"Listen!—Tum Tum Ti-ti-tum—No!—tum. Slight pause. Tum tum twiddle—vigorous crescendo—TUM. This is unusual! A stranger? A new piece for La Belle Dame Sans Merci? Her wonted reckless dash deserts her. She is, as it were, exploring a new region, and advances with mischievous coyness, with an affectation of a faltering heart, with hesitating steps. My imagination is stimulated by these dripping notes. I see her, as it were, on an uneven pavement; here the flags are set on end, there fungi have tilted them, a sharp turning of the page may reveal heaven knows what horrors; presently comes a black gap with a vault of dusty silence below. A pause, an incoherency, a repetition! She has encountered some difficulty, some slumbering coil of sharps and flats, and it raises its bristling front in her way.... She has fled back to the opening again. I begin to wonder what unhappy musician lies hidden in this new ruin, behind the bars of this melancholy confusion. There is something familiar but elusive, like a face that one has known and loved and lost and met again after the cruel changes of intervening years. It conjures up oddly enough a vision of a long room in the twilight, and an acacia in silhouette against the pale gold of the western sky. Ah! now I know!
"That of all pieces!
"I must have my walk, George. I cannot bear to hear that old-familiar music so evilly entreated. But, all the same, the memory it has touched will vibrate and smart; to-day and to-morrow, and I know not for how many days, it will re-echo in my brain. All the old cloudy remorse that has subsided will be set astir again. I shall hear again a light touch upon the keys, see again the shadowy face against the sunset, try to recall the sound of a voice.... What evil spirit has put this mockery into the head of La Belle Dame? Surely without this——"
He made a dive at the folding doors and presently reappeared in his coat. It was the only intimation I ever had that my dear little uncle had such a thing as a Past.
ON A TRICYCLE
I sat on the parapet of the bridge, and swung my feet over the water that frothed and fretted at the central pier below. Above the bridge the stream broadened into a cress-bespangled pool, over which the sapphire dragon-flies hovered, and its earlier course was hidden by the big oak trees that bent towards each other from either bank. Through their speckled tracery of green one saw the hazy blue depths of the further forest. I was watching the proceedings of some quick-moving brown bird amid the rushes and marsh marigolds of the opposite bank.
"Pleasant," said a voice beside me.
I turned, and saw my uncle. He was disguised in a costume of reddish-brown cloth. "Golf here?" said I, and then I noticed the tricycle. "A vagrom man on wheels!"
Both the suit and the machine became him very well. The machine was low, and singularly broad between the wheels, and altogether equal to him, and it had chubby pneumatic tires and a broad and even imposing wallet.
"Yes," said he, following my eye. "It is a handsome machine, a full dress concern with all its plating and brown leather, and in use it is as willing and quiet as any tricycle could be, a most urbane and gentlemanly affair—if you will pardon the adjective. I am glad these things have not come too late for me. Frankly, the bicycle is altogether too flippant for a man of my age, and the tricycle hitherto, with its two larger wheels behind and a smaller one in front, has been so indecently suggestive of a perambulator that really, George, I could not bring myself to it. But a Bishop might ride that thing."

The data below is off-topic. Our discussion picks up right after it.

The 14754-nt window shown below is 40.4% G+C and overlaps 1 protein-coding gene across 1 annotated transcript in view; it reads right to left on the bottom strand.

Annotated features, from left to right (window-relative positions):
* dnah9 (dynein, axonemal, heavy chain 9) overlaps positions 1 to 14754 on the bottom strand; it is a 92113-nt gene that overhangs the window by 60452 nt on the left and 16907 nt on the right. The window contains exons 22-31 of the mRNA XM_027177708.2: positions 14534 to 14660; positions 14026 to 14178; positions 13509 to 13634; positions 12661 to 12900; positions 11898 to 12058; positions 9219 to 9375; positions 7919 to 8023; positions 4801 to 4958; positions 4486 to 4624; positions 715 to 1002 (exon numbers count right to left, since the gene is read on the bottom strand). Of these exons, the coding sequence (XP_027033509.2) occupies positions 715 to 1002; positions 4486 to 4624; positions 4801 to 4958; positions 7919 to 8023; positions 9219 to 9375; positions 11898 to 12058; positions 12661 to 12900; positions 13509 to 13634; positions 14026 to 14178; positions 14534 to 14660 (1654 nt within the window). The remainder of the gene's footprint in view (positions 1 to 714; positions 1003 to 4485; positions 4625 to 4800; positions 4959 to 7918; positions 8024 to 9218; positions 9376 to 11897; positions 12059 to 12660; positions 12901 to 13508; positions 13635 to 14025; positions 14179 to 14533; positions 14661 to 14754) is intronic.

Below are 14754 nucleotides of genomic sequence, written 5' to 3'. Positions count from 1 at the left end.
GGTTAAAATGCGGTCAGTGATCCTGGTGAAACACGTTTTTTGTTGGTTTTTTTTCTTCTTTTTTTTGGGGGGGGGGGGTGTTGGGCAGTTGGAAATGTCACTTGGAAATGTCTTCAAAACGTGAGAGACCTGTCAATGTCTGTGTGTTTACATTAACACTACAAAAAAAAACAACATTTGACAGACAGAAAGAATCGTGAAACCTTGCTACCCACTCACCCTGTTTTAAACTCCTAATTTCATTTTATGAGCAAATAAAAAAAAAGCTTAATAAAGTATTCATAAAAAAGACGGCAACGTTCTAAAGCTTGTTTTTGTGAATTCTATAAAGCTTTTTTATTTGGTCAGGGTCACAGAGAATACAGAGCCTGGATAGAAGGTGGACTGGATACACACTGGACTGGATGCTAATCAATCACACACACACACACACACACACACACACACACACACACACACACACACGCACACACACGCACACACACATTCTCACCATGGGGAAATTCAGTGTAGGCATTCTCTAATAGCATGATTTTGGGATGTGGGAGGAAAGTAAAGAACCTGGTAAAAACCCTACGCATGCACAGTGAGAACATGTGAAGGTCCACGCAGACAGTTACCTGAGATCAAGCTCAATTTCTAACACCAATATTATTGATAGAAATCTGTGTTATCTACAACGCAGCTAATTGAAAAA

He swung himself up upon the parapet beside me and lit a cigar.
"The bicycle for boys, George—or fools. The things will not keep up for a moment without you work at them, they need constant attention; I would as soon ride a treadmill. You cannot loaf with them, and the only true pleasure of cycling is to loaf. Yet only this morning did I meet an elderly gentleman with a beard fit for Abraham, his face all crimson and deliquescent with heat, and all distorted with the fury of his haste, toiling up a hill on one of these unstable instruments. When he saw me coming down in all my ease and dignity he damned at me with his bell. Now, I do not like to see a bicycle wobble under a load of years, and steer into the irascible. As years increase tempers shorten, and bicycles, even the best of bicycles, are seductively irritating.
"Besides, the devil of the Wandering Jew has power over all such as go upon two wheels. 'Onward,' he says, 'onward! Faster, thou man! This green and breezy earth is no abiding place for you!' And hard-breathing, crook-shaped, whirling, bell-banging lunatics try and race you. They whiz by, thinking indignities of your dignified progress, and sometimes saying them. Not one cyclist in a dozen, George, and seemingly not a solitary bicyclist, seems to think of anything but getting to the end of his pleasure. I meet these servants of the wheel at the inns, and they tell short stories and sketches about their pace, and show each other their shoes and saddles, and compare maps and roads; some even try to trade machines. They talk most indecently of the makes and prices. I would as soon ask a man who was his tailor or where he got his hair cut and how much he paid. One man I met was not so much a man as a hoarding, blatant about the Gaspipe Machine Company. For them no flowers exist, no wild birds, no trees, no landscapes, no historical memorials, and no geological associations, nothing but the roads they traverse and the bicycles they ride. Those that have other interests have them in the form of cheap portable cameras, malignant things that can find no beauty in earth or heaven."